Despite the existence of different and sometimes deeply incompatible views, we found that disagreements rarely translated into deep-seated attitudes of intolerance. This very Ukrainian brand of tolerance may come as a surprise given the often divisive nature of political debate in post-Soviet Ukraine. But if we look back at Ukraine’s history, and especially at the cosmopolitan nature of daily life in such traditionally diverse cities as Lviv, Chernivtsi, and Odesa, then it seems far less surprising. Perhaps the endless debate about what “ideas” unite Ukrainians should also highlight how Ukrainians are united by shared patterns of behavior that are more core than abstract.
Our research identified one group in today’s Ukraine that is often marginalized by others. People in regions of Ukraine currently under Russian occupation feel forgotten, and it doesn’t help that the rest of Ukraine sees them as “victims of Russian propaganda.”
In fact, people from Russian-occupied Ukraine who participated in our focus groups proved themselves more than capable of understanding and analyzing the propaganda all around them. The vast majority we spoke to dreamed of a “return to normality” and were nostalgic for their lives before 2014.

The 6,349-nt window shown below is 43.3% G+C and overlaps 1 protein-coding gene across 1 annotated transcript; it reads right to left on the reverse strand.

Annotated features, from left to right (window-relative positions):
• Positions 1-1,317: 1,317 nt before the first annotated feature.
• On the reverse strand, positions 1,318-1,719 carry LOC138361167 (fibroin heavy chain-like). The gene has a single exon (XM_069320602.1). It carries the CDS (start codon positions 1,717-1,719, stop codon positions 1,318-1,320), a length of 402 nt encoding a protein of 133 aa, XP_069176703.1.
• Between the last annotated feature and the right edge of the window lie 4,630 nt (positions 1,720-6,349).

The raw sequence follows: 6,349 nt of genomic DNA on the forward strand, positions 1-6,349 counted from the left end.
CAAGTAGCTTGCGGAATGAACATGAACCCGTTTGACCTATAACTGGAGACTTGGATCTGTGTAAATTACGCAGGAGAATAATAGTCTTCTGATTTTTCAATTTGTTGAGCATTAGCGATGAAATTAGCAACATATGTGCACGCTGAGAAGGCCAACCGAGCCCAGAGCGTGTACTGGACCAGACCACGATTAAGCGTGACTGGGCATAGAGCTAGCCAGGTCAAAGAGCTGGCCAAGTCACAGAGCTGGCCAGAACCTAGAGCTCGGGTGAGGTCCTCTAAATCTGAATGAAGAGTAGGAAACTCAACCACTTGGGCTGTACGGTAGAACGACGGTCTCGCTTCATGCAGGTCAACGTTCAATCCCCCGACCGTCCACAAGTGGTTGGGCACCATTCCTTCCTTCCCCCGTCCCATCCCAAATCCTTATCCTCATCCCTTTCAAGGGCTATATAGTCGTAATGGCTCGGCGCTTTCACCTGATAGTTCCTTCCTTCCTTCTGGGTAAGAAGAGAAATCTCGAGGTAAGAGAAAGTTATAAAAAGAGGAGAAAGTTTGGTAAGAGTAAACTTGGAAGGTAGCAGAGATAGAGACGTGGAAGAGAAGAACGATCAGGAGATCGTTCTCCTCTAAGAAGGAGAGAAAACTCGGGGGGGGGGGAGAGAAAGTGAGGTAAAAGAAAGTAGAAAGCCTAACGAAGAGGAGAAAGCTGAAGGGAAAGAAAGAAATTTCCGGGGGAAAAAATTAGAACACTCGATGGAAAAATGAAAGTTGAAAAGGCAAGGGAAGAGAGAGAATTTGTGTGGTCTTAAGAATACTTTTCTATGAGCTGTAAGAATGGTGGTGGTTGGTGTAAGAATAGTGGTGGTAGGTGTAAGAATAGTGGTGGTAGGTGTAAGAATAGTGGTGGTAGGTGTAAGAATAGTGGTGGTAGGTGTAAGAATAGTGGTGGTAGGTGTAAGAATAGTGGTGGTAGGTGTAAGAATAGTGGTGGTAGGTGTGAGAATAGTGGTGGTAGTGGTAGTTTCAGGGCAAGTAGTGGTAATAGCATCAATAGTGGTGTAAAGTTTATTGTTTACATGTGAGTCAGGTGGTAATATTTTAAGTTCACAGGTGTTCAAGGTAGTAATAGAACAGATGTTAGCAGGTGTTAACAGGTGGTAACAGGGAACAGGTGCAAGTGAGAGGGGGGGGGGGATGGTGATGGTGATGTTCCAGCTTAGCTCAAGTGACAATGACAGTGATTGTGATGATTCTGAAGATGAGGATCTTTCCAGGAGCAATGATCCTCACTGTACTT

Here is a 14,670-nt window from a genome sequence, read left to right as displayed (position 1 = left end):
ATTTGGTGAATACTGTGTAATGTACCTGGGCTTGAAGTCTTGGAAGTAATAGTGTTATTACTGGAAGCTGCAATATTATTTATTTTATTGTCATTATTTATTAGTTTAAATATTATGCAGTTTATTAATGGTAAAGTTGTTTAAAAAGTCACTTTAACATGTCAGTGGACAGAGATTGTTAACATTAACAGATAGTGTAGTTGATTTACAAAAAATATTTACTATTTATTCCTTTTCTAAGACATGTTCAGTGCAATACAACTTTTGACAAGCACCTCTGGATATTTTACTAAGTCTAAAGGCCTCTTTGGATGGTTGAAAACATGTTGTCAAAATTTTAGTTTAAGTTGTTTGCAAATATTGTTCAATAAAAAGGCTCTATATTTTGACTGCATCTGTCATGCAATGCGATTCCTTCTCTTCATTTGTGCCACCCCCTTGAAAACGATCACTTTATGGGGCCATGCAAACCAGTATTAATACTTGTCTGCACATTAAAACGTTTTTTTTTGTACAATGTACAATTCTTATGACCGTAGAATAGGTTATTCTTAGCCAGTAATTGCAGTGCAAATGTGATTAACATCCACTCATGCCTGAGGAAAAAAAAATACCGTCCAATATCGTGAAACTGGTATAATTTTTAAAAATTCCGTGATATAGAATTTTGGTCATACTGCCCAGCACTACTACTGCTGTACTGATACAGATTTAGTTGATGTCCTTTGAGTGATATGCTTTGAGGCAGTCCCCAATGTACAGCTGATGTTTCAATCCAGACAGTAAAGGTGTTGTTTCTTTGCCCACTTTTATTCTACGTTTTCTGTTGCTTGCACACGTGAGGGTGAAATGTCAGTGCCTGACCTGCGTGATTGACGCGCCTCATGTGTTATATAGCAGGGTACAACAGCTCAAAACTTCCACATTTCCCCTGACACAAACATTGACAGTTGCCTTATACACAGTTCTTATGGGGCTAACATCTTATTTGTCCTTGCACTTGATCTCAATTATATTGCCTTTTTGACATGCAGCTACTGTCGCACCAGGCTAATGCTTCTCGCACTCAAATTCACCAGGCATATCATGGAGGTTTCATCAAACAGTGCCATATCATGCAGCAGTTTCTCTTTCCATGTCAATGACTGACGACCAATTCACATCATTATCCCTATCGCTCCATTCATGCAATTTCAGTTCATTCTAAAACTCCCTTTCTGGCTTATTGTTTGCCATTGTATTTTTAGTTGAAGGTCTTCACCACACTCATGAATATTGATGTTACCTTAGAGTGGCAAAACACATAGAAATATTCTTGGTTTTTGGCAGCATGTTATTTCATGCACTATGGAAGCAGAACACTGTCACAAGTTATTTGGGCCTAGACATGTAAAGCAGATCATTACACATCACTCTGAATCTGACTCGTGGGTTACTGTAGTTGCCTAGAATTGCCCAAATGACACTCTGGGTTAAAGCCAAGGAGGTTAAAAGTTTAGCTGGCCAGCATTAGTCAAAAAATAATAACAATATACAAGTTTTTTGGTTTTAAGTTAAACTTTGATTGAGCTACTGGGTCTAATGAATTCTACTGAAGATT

While our research identified many factors that unite Ukrainians, we also found that one critical element was largely lacking. All strong nations need a sense of interdependence, meaning that people from each separate region understand how their livelihoods and well-being depend on the rest of the country. In today’s Ukraine, this feeling is still weak.
The relative absence of interdependence also undermines how Ukrainians see world affairs. Many of the people we spoke to equated “independence” with freedom from any international commitments. This is a barrier to Ukraine’s nation-building progress. People must understand that their daily behaviors collectively determine the well-being of their communities, if they are also to recognise the role they play in the life of their regions, their country, and the wider world.